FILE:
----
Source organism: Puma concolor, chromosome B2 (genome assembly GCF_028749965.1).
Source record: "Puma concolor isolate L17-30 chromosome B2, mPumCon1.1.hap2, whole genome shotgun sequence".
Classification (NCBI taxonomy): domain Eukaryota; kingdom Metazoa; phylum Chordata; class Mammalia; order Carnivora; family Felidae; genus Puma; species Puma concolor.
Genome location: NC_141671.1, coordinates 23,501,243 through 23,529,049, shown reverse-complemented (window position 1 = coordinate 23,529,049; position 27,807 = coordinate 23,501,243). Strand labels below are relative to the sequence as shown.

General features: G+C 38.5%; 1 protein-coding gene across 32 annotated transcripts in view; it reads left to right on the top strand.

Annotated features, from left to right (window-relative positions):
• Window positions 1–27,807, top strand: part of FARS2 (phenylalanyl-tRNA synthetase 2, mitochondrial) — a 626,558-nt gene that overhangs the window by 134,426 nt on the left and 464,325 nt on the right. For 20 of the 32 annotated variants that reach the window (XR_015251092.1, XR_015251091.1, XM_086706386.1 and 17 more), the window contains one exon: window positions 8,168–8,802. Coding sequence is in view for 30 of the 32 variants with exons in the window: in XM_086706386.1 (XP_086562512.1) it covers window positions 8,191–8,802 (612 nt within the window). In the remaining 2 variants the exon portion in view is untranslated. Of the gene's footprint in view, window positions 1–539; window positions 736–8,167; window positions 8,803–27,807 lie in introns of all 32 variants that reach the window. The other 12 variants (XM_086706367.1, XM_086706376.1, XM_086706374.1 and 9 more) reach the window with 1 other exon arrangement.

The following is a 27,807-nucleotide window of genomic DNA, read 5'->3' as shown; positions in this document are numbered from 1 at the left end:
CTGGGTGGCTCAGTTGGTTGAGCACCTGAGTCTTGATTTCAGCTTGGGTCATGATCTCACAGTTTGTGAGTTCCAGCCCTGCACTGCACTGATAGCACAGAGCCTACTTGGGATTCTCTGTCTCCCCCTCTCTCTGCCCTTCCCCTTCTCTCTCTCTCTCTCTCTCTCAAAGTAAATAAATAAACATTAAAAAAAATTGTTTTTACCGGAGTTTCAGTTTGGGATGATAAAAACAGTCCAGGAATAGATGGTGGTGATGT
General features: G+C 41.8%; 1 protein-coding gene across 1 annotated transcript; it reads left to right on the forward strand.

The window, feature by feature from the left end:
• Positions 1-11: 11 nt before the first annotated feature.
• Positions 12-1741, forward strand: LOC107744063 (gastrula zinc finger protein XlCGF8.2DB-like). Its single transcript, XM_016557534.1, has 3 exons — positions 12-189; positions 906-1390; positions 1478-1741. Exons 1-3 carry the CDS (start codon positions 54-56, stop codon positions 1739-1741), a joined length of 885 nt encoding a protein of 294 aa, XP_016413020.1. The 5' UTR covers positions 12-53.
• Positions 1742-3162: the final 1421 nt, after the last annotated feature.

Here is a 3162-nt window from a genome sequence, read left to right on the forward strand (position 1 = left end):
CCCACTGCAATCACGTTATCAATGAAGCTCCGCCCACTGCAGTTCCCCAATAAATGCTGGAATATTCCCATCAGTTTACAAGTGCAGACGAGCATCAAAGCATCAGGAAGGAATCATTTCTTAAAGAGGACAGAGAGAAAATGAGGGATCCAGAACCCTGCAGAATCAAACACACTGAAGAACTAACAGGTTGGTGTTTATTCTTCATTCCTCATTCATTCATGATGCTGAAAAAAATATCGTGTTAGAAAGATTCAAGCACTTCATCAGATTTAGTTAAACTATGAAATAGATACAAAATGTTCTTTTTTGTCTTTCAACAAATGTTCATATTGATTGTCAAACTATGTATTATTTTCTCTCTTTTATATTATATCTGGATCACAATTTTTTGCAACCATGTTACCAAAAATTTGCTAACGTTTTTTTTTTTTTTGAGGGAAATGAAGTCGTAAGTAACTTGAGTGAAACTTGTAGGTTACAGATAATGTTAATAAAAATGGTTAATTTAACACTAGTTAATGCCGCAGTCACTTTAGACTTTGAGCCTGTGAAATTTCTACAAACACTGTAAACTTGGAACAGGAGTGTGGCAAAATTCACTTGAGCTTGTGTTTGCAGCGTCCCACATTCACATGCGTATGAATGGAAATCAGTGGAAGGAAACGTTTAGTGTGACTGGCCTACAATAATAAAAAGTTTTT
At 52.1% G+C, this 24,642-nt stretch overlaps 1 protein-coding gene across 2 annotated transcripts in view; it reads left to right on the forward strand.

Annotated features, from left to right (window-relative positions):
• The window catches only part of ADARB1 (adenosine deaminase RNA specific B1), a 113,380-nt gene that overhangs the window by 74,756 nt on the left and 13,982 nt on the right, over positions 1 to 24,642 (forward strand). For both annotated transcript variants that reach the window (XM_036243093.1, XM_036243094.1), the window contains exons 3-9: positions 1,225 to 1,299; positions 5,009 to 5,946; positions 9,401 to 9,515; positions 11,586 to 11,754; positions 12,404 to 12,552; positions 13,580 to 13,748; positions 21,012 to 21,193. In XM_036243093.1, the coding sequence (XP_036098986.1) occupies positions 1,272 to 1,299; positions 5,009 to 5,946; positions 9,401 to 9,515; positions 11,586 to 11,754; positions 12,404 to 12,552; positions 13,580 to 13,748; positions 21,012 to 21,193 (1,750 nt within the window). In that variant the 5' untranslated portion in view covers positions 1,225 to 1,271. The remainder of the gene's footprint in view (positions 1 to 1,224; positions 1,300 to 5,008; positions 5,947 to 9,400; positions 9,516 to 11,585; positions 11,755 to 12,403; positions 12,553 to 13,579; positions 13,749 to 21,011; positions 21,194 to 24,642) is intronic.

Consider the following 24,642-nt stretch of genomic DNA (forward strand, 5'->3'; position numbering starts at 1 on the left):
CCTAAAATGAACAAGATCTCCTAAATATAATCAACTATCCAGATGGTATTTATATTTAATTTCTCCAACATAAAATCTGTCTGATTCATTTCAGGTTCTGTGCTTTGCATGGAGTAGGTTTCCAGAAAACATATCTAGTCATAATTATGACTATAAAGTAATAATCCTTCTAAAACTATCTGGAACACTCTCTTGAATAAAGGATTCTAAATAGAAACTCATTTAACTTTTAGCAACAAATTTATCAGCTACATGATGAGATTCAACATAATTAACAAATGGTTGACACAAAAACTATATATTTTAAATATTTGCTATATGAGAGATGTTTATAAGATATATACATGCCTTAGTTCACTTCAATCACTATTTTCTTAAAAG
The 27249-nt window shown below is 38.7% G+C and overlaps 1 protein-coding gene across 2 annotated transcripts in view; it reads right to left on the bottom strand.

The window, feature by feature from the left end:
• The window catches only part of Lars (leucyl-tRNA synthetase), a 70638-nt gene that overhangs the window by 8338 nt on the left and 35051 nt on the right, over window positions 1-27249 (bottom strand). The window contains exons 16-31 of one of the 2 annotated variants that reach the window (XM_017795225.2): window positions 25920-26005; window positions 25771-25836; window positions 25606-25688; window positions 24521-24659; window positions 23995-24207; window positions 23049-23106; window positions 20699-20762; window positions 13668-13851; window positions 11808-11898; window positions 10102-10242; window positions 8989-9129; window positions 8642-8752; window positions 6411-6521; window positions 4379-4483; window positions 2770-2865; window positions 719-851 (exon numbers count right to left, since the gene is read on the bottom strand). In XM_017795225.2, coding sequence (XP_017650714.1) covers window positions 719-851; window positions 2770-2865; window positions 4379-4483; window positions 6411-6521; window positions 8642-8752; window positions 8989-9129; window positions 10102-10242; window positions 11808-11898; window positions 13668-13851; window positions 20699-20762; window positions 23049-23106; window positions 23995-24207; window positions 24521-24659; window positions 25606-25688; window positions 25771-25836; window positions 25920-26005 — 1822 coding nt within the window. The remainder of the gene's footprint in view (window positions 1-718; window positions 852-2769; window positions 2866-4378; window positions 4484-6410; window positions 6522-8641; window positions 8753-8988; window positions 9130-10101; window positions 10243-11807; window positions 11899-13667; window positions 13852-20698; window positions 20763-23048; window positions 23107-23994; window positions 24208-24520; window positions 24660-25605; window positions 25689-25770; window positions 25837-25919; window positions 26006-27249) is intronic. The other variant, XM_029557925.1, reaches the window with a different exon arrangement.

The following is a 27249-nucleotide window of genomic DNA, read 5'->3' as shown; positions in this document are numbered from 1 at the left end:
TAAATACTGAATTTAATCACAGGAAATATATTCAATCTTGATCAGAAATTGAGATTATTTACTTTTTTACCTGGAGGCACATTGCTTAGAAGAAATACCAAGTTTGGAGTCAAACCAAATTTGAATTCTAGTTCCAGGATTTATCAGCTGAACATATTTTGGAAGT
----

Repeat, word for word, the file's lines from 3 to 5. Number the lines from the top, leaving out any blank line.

Classification (NCBI taxonomy): domain Eukaryota; kingdom Metazoa; phylum Chordata; class Mammalia; order Carnivora; family Felidae; genus Puma; species Puma concolor.
Genome location: NC_141671.1, coordinates 23,501,243 through 23,529,049, shown reverse-complemented (window position 1 = coordinate 23,529,049; position 27,807 = coordinate 23,501,243). Strand labels below are relative to the sequence as shown.

General features: G+C 38.5%; 1 protein-coding gene across 32 annotated transcripts in view; it reads left to right on the top strand.